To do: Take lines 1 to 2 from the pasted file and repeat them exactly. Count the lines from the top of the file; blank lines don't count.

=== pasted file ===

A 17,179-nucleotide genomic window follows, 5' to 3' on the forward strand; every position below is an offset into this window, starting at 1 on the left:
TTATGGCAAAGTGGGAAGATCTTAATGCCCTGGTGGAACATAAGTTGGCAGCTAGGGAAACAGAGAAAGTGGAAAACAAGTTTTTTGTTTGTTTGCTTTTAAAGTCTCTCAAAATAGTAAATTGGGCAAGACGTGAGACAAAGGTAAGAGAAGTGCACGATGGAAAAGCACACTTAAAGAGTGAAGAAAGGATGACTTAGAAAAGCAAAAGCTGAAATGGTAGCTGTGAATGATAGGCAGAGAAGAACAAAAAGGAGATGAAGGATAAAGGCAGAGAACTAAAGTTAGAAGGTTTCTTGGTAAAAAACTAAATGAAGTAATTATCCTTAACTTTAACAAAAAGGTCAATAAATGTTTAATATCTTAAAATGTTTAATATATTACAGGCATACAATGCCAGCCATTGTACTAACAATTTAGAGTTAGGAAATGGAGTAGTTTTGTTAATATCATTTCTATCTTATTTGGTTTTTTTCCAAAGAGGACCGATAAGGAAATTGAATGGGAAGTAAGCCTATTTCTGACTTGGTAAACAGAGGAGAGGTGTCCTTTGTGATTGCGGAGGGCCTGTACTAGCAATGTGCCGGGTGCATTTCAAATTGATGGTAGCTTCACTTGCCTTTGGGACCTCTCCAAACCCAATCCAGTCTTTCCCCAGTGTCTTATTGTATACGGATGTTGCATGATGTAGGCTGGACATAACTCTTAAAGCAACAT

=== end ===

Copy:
A 17,179-nucleotide genomic window follows, 5' to 3' on the forward strand; every position below is an offset into this window, starting at 1 on the left:
TTATGGCAAAGTGGGAAGATCTTAATGCCCTGGTGGAACATAAGTTGGCAGCTAGGGAAACAGAGAAAGTGGAAAACAAGTTTTTTGTTTGTTTGCTTTTAAAGTCTCTCAAAATAGTAAATTGGGCAAGACGTGAGACAAAGGTAAGAGAAGTGCACGATGGAAAAGCACACTTAAAGAGTGAAGAAAGGATGACTTAGAAAAGCAAAAGCTGAAATGGTAGCTGTGAATGATAGGCAGAGAAGAACAAAAAGGAGATGAAGGATAAAGGCAGAGAACTAAAGTTAGAAGGTTTCTTGGTAAAAAACTAAATGAAGTAATTATCCTTAACTTTAACAAAAAGGTCAATAAATGTTTAATATCTTAAAATGTTTAATATATTACAGGCATACAATGCCAGCCATTGTACTAACAATTTAGAGTTAGGAAATGGAGTAGTTTTGTTAATATCATTTCTATCTTATTTGGTTTTTTTCCAAAGAGGACCGATAAGGAAATTGAATGGGAAGTAAGCCTATTTCTGACTTGGTAAACAGAGGAGAGGTGTCCTTTGTGATTGCGGAGGGCCTGTACTAGCAATGTGCCGGGTGCATTTCAAATTGATGGTAGCTTCACTTGCCTTTGGGACCTCTCCAAACCCAATCCAGTCTTTCCCCAGTGTCTTATTGTATACGGATGTTGCATGATGTAGGCTGGACATAACTCTTAAAGCAACAT